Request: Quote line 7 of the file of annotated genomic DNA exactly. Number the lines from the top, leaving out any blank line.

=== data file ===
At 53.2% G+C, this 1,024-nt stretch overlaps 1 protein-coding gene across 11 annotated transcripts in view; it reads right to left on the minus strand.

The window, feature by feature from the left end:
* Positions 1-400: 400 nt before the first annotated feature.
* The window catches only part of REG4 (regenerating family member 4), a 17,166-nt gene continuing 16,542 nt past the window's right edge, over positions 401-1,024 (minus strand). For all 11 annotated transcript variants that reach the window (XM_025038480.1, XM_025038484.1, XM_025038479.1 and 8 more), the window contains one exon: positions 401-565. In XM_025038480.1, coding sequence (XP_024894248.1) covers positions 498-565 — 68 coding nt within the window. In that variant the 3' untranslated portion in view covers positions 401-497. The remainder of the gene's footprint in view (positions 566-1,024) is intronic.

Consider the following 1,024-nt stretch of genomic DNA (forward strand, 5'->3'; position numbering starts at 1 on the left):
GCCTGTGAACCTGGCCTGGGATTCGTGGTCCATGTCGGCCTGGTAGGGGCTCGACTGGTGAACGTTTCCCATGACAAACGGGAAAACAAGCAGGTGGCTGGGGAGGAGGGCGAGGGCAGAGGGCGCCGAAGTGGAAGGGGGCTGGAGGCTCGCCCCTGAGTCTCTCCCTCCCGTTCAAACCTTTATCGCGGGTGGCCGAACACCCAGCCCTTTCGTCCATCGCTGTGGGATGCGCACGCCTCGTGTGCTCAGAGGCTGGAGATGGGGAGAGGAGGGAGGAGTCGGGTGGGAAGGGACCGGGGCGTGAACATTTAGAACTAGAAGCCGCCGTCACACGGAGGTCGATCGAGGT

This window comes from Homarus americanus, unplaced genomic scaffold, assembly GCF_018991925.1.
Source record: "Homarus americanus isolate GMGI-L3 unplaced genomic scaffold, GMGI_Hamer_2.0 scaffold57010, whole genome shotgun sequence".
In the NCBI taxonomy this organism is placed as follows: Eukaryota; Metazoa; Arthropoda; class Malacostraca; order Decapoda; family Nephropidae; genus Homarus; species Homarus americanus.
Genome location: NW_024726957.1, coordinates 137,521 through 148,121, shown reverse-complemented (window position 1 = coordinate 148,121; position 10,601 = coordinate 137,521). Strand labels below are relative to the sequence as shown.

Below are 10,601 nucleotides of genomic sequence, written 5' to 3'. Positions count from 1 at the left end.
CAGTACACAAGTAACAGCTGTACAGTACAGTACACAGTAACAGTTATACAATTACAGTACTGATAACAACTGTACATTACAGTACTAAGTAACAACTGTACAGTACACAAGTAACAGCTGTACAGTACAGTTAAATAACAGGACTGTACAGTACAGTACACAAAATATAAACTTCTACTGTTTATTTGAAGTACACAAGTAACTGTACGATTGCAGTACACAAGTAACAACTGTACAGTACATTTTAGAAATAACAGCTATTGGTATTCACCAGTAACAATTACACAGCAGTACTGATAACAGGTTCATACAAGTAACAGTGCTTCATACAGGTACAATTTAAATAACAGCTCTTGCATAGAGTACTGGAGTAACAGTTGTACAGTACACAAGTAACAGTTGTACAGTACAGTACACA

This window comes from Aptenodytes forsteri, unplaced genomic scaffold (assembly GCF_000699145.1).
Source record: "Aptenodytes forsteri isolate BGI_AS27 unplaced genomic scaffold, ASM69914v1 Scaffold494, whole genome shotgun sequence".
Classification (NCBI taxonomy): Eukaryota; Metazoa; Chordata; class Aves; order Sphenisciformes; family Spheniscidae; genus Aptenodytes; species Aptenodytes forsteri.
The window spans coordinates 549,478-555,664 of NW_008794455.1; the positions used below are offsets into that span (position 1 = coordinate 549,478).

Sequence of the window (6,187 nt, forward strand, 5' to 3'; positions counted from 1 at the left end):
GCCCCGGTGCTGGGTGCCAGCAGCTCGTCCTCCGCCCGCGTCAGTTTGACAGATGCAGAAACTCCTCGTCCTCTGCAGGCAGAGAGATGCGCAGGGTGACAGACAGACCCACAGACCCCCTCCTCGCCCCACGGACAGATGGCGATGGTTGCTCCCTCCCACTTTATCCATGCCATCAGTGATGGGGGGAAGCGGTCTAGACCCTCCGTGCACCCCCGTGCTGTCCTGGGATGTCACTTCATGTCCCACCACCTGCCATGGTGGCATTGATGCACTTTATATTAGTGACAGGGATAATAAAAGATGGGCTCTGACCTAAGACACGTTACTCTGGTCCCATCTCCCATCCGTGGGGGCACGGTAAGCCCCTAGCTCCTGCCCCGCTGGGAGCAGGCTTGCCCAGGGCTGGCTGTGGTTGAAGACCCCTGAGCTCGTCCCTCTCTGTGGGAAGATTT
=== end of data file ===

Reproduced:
This window comes from Homarus americanus, unplaced genomic scaffold, assembly GCF_018991925.1.